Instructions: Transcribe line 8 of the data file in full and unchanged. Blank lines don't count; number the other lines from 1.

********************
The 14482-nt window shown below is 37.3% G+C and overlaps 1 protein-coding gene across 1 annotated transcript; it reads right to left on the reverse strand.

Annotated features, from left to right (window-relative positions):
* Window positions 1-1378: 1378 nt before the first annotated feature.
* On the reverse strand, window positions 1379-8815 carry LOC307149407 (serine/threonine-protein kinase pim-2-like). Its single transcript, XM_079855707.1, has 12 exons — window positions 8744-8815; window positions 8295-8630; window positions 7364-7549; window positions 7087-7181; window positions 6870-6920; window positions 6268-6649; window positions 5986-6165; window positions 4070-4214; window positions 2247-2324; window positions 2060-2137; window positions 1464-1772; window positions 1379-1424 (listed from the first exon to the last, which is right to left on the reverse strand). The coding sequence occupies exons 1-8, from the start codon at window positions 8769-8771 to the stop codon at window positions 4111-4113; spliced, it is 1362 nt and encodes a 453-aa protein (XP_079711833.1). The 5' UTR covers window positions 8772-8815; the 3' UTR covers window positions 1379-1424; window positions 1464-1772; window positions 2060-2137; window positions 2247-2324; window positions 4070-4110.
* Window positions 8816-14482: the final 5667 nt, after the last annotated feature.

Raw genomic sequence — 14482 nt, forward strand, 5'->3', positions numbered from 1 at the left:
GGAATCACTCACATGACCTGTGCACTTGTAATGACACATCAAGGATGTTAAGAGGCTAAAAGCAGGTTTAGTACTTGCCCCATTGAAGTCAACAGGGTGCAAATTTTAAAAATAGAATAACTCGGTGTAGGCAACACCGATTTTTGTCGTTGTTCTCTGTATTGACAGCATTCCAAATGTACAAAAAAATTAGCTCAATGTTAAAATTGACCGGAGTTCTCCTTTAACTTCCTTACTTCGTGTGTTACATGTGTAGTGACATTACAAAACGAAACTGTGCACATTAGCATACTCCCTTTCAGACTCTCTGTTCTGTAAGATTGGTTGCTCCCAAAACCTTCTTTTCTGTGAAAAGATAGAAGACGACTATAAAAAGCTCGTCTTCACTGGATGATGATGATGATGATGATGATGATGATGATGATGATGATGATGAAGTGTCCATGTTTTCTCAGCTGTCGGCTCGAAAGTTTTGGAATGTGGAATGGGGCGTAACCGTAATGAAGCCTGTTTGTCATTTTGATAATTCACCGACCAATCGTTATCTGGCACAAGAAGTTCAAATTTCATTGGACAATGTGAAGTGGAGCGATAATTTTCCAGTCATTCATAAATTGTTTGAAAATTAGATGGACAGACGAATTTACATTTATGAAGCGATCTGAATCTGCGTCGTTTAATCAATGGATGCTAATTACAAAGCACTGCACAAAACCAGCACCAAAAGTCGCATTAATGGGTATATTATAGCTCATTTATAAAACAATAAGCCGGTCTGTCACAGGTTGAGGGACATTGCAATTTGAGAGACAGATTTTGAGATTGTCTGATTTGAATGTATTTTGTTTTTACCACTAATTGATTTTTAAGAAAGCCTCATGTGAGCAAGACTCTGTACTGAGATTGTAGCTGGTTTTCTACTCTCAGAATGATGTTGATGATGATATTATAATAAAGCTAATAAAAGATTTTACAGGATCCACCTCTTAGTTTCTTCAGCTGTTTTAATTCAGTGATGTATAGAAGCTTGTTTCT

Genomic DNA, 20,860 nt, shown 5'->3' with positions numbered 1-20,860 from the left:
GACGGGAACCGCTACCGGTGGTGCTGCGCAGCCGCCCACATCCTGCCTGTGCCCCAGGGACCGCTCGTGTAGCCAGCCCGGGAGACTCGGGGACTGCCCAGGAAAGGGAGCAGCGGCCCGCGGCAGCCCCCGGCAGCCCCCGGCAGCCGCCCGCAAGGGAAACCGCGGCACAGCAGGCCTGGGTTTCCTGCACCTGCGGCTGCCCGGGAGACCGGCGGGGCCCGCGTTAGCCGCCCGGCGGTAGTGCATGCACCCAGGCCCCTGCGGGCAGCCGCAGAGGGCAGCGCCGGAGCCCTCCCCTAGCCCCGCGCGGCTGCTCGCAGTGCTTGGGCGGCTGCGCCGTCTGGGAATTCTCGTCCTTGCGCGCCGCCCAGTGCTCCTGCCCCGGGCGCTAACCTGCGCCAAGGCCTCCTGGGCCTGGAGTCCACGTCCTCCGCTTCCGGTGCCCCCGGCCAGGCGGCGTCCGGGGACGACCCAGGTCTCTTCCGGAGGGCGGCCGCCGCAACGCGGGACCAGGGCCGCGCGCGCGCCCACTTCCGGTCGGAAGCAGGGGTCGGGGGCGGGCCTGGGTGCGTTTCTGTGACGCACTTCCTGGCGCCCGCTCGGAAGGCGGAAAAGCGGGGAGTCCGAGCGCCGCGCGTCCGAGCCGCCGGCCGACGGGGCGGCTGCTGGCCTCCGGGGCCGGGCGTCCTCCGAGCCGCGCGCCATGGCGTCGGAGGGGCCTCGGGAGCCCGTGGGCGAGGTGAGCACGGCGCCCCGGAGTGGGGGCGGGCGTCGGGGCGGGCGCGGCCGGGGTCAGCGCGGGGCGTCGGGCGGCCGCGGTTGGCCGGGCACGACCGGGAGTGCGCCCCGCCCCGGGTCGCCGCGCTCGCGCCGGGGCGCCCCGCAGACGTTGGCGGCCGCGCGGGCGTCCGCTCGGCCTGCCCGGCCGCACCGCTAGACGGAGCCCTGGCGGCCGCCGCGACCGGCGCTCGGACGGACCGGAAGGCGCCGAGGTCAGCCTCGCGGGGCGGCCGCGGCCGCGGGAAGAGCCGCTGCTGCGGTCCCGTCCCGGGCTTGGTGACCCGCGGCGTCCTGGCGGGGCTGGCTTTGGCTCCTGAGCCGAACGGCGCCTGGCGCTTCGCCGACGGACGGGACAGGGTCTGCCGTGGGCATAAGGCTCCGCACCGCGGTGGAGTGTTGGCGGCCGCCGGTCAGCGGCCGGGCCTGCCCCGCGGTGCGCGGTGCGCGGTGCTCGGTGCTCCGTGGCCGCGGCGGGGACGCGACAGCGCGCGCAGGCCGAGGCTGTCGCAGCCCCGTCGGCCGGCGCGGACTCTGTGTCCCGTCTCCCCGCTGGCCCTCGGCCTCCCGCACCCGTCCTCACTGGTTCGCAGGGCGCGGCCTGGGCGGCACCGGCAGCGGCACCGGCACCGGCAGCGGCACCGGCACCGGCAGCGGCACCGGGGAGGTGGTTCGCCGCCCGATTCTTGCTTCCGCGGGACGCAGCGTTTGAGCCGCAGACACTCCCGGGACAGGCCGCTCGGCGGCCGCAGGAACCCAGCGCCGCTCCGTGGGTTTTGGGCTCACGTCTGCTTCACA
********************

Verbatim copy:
Genomic DNA, 20,860 nt, shown 5'->3' with positions numbered 1-20,860 from the left: